These days, we start each session wondering which is a bigger problem for this market, the Fed or China.
Yesterday, in a wide-raging interview with the Washington Post, President Trump set us straight: "I think the Fed is a much bigger problem than China."
Because "China wants to make a deal very badly."
And because the Fed is not being accommodative, like every other major country's central banks and therefore he isn't "even a little bit happy with my selection of Jay, not even a little bit."
Well, there you have it. Ahead of a huge speech in New York by Jay Powell we learn that he's at fault for any weakness in the economy, as well as the precipitous declines in the stock market and let's throw in GM's (GM) tone deaf "restructuring" while we are at it.
You know what I like about the President weighing in on the debate? I like his clarity: He's doing everything right and everyone else is doing everything wrong.
In truth, of course, like everything else in Washington, it is a little more murky than Trump says.
First, the Fed's worried about precisely what Trump is most proud of: Full employment. The Fed believes that there is such tightness in the labor force that we are going to have wage inflation in 2019.
This is not easily dismissed. Yesterday Greg Hayes, the CEO of United Technologies (UTX) , talked about the need to hire 35,000 workers over the next five years and it is getting harder and harder to find them.
Of course, there are only two answers to United Technologies' hiring problems: one, pay more or two, go to countries where workers are more plentiful. The president has made it pretty clear that if you do number two you will be in his crosshairs. So he has to pay more... unless the Fed slows the economy and it will be easier to find more workers for the jobs.
How is that possible? How do rate hikes create more workers? I think it is zero sum. You take up rates and perhaps GE (GE) becomes less competitive because of its miserable balance sheet -- and you can hire workers that would have otherwise gone there. That's about all I could think that could solve the problem, unless you want to put everyone through school -- something that United Technologies has done perhaps more than any other company, with its scholarship retention program.
But I digress. Powell's view and Trump's view at this moment are totally at odds with each other and the only way for Powell to "solve" this is to acknowledge the one thing Trump won't: The actual weakness in the economy,
There are press reports that I have heard that indicate that the homework the Fed is doing is terrific and they know everything about what's happening in the economy. Wouldn't that be grand? Wouldn't it be great to know that Powell understood the unfolding weakness "underneath" in the economy when he made his statements about the economy being white hot? Wouldn't it be terrific if Powell had his minions tell the press not to worry about the weakness?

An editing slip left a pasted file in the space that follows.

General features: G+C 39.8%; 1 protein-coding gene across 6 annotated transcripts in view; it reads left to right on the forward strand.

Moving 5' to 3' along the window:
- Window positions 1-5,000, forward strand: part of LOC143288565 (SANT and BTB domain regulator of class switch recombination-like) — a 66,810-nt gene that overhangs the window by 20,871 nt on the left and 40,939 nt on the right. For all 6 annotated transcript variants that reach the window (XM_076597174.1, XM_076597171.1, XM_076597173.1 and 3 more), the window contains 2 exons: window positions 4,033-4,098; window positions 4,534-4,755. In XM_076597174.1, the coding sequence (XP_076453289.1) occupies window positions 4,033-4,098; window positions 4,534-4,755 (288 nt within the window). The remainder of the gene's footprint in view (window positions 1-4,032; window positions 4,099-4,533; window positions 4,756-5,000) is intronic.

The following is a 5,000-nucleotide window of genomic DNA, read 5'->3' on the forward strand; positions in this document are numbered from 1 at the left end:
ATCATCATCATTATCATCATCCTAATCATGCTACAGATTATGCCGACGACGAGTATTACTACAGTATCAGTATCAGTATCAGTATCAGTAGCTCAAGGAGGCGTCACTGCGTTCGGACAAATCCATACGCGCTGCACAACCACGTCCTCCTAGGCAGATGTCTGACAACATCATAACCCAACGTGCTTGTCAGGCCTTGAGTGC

Now I think that Powell might be getting bailed out by lower energy prices. But he's got to worry about man made inflation caused by tariffs and he has to be concerned about fiscal stimulus running out just when he's putting through a tighter money, Fed fund raising policy. Will lower oil offset those increases? Maybe. He doesn't know.
Trump says he knows. He says his gut tells him the Chinese are weak and there will be a deal that will avert the 10% tariffs going to 25%. He has told people that he's not worried because the Chinese stock market is weak. Maybe he knows that the Chinese allowed United Technologies to buy Rockwell Collins and that was the sign that he needs that the Chinese are capitulating.
No matter what, I am going to say the President's got it partially wrong: The weakness in the stock market is a reflection of BOTH worries about a decline in trade and higher prices for the $350 billion odd imports from China as well as higher prices for money.
Both, I believe, are tightening forces that will allow Powell to say "one and wait," which does solve everyone's problems, even if the China talks fail.
That's why this week's so crucial. If the Fed is less of a problem and China is less of a problem we can go higher. If both are problems we go lower. It's binary. And with binary issues comes a level of risk we are not used to.
At least both problems are man made and can be fixed. Powell can slow the rate hikes, the president can slow the 25% tariff while America moves its business from China to other countries. That's nirvana. That could be the end of the bear market in all but the recession stocks.
It's a "thread the needle" story. It can happen. But not if Trump and Powell aren't cognizant that the issues are both interest rates AND China. Otherwise, the bear continues to romp and we are the worse for it in the stock market -- even as China's market is, too.